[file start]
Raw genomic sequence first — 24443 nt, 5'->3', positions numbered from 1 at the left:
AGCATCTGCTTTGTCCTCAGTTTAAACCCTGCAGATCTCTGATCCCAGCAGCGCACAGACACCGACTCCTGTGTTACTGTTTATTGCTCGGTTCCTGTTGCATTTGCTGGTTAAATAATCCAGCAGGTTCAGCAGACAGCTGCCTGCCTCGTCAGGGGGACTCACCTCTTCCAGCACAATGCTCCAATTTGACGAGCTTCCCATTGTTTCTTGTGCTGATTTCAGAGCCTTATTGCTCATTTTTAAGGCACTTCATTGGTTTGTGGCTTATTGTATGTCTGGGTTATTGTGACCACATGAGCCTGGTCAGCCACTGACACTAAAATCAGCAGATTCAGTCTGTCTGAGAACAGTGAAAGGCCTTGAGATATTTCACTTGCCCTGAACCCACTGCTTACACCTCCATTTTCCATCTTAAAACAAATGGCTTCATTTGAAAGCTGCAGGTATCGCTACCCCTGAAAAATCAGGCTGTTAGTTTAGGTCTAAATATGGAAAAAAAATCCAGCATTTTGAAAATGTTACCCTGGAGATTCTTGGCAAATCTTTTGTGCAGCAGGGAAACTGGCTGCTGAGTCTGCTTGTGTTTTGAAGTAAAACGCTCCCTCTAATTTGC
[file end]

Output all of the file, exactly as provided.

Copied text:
Raw genomic sequence first — 24443 nt, 5'->3', positions numbered from 1 at the left:
AGCATCTGCTTTGTCCTCAGTTTAAACCCTGCAGATCTCTGATCCCAGCAGCGCACAGACACCGACTCCTGTGTTACTGTTTATTGCTCGGTTCCTGTTGCATTTGCTGGTTAAATAATCCAGCAGGTTCAGCAGACAGCTGCCTGCCTCGTCAGGGGGACTCACCTCTTCCAGCACAATGCTCCAATTTGACGAGCTTCCCATTGTTTCTTGTGCTGATTTCAGAGCCTTATTGCTCATTTTTAAGGCACTTCATTGGTTTGTGGCTTATTGTATGTCTGGGTTATTGTGACCACATGAGCCTGGTCAGCCACTGACACTAAAATCAGCAGATTCAGTCTGTCTGAGAACAGTGAAAGGCCTTGAGATATTTCACTTGCCCTGAACCCACTGCTTACACCTCCATTTTCCATCTTAAAACAAATGGCTTCATTTGAAAGCTGCAGGTATCGCTACCCCTGAAAAATCAGGCTGTTAGTTTAGGTCTAAATATGGAAAAAAAATCCAGCATTTTGAAAATGTTACCCTGGAGATTCTTGGCAAATCTTTTGTGCAGCAGGGAAACTGGCTGCTGAGTCTGCTTGTGTTTTGAAGTAAAACGCTCCCTCTAATTTGC